The Origins of Epsilon Chapter
One night in April, 1911, seven students of Iowa State College met in a shaky,frame boarding house on Welch Avenue. The men, L.D. Snyder, H. M. House, H.E. Drain, H.E. Tracy, W.A. Reeves, L. L. Grand Pre, and S. A. McGavern, although differing greatly in personalities and backgrounds, had come to realize that they had many common interests and ideals. This was the reason that Snyder, an engineering student from Humboldt, Iowa, had called the men together. He firmly believed that the group should take immediate steps to bind themselves together more closely, to perfect an organization that would serve to strengthen and keep alive their ideals, at the same time allowing its members the enjoyment of the social life which he thought should be common to all college students.
After much discussion and debate, the men decided on the name, “Seminoles”; chose blue and white as their colors, and adopted a constitution which set forth in concrete terms the ideals and aims of the organization. Before the young group could further strengthen themselves, it was necessary that the men find a house in which to live and work together. The Seminoles decided that the organization must be enlarged if they wanted to realize this hope, so nine men were invited and accepted invitations to join the group, and all became loyal Seminoles. The new members were Ross Bowers, Fred Wilson, E. L. Kaser, W. N. Adams, I.E. Trottnow, C.C. Jones, Don H. Kilby, R. F. Furleigh, and E. W. Penningroth.
The Seminoles continued to prosper until the Fall of 1913, when they were beset with what seemed to be at the time, insurmountable difficulties. Some of the best men began to pledge Fraternities, and it was plain to the Seminoles that they would have be reorganized if they wished to continue as an active organization.
One of the men, Elmer L. Kaiser, had been corresponding with two friends, Howard Leinbaugh and J. A. Gehlman, who were members of TKE at Knox College, Galesburg, Illinois. Gehlman, through a series of well-written, persuasive letters, inspired Kaser to try and get the Seminoles to join TKE. Kaser enlisted the confidence of two of the men, Myers and Drain, and began to forward the idea of the Seminoles becoming a Chapter of Tau Kappa Epsilon. In the fall of 1913, the Seminoles reorganized, and adopted a new Constitution based on the Teke Declaration of Principles, pointing toward the day when they would receive permission of the faculty to petition TKE for a Charter. With this end in mind the Seminoles obtained permission to use the colors, flower, recognition whistle and pledge button of the National Fraternity.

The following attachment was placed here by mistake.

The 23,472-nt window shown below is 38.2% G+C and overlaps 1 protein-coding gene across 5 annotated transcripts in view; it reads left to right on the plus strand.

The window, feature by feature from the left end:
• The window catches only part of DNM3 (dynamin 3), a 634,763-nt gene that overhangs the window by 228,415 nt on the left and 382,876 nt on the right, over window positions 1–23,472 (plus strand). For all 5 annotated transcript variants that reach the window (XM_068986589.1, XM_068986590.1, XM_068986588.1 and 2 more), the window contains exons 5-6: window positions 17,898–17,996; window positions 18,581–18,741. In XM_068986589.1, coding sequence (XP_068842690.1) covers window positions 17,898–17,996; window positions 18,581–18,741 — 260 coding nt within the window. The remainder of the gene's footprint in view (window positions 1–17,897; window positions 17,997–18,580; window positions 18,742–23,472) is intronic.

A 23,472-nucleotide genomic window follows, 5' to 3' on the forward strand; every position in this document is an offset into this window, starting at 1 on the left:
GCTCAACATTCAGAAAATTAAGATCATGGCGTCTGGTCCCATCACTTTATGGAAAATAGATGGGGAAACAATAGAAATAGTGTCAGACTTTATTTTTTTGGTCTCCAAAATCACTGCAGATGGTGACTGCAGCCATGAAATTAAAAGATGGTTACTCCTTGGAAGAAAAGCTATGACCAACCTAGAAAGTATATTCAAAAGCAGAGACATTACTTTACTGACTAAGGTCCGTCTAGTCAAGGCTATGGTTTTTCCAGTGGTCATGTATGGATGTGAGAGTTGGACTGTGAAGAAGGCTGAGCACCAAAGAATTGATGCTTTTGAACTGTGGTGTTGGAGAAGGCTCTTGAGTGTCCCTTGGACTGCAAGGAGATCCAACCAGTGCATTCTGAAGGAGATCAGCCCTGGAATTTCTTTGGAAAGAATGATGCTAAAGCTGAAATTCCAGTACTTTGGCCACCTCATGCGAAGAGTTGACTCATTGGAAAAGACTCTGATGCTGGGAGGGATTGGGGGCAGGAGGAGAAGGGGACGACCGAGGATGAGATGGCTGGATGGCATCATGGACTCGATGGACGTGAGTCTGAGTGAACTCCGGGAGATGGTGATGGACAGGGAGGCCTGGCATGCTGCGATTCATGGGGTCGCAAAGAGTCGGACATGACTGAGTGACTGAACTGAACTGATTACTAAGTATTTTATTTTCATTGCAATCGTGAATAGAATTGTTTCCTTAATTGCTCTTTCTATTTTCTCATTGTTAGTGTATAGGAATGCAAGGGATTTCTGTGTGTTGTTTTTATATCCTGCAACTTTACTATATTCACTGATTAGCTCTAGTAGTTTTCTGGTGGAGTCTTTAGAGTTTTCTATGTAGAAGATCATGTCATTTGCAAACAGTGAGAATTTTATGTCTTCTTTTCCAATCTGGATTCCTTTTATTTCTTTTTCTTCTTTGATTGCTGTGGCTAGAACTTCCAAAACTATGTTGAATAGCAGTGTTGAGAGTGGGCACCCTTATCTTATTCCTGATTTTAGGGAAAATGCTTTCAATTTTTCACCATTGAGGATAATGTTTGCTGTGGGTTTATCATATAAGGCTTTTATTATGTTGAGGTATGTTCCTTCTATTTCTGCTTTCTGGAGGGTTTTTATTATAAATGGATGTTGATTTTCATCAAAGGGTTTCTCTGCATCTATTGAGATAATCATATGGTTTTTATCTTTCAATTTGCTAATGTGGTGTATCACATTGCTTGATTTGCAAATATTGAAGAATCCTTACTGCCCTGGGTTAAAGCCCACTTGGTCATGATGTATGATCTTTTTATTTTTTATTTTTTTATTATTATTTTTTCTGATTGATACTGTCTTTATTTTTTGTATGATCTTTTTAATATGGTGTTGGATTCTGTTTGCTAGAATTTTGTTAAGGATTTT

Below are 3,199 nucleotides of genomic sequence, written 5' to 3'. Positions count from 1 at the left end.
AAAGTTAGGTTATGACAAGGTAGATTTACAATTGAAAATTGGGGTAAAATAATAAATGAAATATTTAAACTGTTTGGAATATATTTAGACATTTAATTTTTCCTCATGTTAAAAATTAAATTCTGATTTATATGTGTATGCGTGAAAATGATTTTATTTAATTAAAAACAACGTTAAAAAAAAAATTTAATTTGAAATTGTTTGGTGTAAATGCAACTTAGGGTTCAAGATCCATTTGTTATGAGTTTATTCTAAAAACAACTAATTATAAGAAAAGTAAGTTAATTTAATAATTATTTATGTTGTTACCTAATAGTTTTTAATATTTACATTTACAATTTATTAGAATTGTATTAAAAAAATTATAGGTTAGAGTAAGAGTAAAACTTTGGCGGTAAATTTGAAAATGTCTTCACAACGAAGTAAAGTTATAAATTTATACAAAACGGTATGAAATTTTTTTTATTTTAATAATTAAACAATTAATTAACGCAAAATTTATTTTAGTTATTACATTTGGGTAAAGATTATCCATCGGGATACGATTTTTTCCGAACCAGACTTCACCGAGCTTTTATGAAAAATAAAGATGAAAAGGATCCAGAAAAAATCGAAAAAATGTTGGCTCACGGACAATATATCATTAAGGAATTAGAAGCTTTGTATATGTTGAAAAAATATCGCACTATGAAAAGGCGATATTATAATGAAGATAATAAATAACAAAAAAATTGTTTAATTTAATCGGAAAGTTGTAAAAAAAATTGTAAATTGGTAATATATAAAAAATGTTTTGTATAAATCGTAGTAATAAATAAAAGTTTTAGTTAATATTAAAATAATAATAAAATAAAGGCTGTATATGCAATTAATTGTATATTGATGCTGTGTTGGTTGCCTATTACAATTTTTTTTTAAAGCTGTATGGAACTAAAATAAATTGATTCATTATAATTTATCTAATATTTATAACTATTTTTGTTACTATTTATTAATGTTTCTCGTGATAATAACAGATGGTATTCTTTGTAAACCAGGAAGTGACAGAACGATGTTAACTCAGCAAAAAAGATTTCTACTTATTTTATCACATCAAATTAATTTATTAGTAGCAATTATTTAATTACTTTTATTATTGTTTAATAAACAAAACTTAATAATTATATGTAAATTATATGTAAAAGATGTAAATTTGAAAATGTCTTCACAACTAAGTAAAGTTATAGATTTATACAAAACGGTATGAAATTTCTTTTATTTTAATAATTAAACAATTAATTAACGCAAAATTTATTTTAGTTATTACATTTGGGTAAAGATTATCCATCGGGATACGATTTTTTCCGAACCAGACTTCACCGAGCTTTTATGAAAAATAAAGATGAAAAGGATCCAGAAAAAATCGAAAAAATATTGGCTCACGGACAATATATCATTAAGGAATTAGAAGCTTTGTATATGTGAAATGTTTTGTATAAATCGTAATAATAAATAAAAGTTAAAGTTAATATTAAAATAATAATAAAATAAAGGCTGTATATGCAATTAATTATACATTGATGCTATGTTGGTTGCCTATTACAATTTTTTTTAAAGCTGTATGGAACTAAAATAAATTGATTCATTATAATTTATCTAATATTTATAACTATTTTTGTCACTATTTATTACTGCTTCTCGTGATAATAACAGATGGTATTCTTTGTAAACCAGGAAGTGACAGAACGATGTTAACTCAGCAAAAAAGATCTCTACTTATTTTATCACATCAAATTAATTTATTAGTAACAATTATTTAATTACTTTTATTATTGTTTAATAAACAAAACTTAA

This period [1913-1915] of working towards a Charter was long and arduous. Once or twice the group almost broke up because of misunderstandings and personal prejudices. In the later part of April 1915, the Seminoles again asked the faculty for permission to petition TKE, and they finally gave permission on May 24th, and the long-awaited petition was received by the Teke Grand Council the next day. According to the petition, the Seminole ranked first on campus in scholarship, had a substantial building fund and were planning a $15,000 house. Every man was in campus activities–in fact, one man was in 10 different activities.
On May 28, 1915, Grand Prytanis Straight and other officers traveled to Ames to install the Seminoles as Epsilon Chapter. With the addition of the fifth Chapter (and the first Chapter outside of Illinois) TKE came of age (by satisfying the NIC requirements for membership).
Almost 100 years later, the Epsilon Chapter of Tau Kappa Epsilon is still going strong and serves as a leader within Teke Nation and the NIC. Epsilon is a twenty-time Top Teke Chapter and has had many International Top Teke Members, including one Frater in each of the last three years. Though the chapter has experienced its share of challenges, Epsilon has always risen to meet them. Dedicated members, alumni and active, have and continue to ensure that that special bond of Tau Kappa Epsilon remains a fixture at Iowa State University.
Excerpts taken from the Golden Book of Tau Kappa Epsilon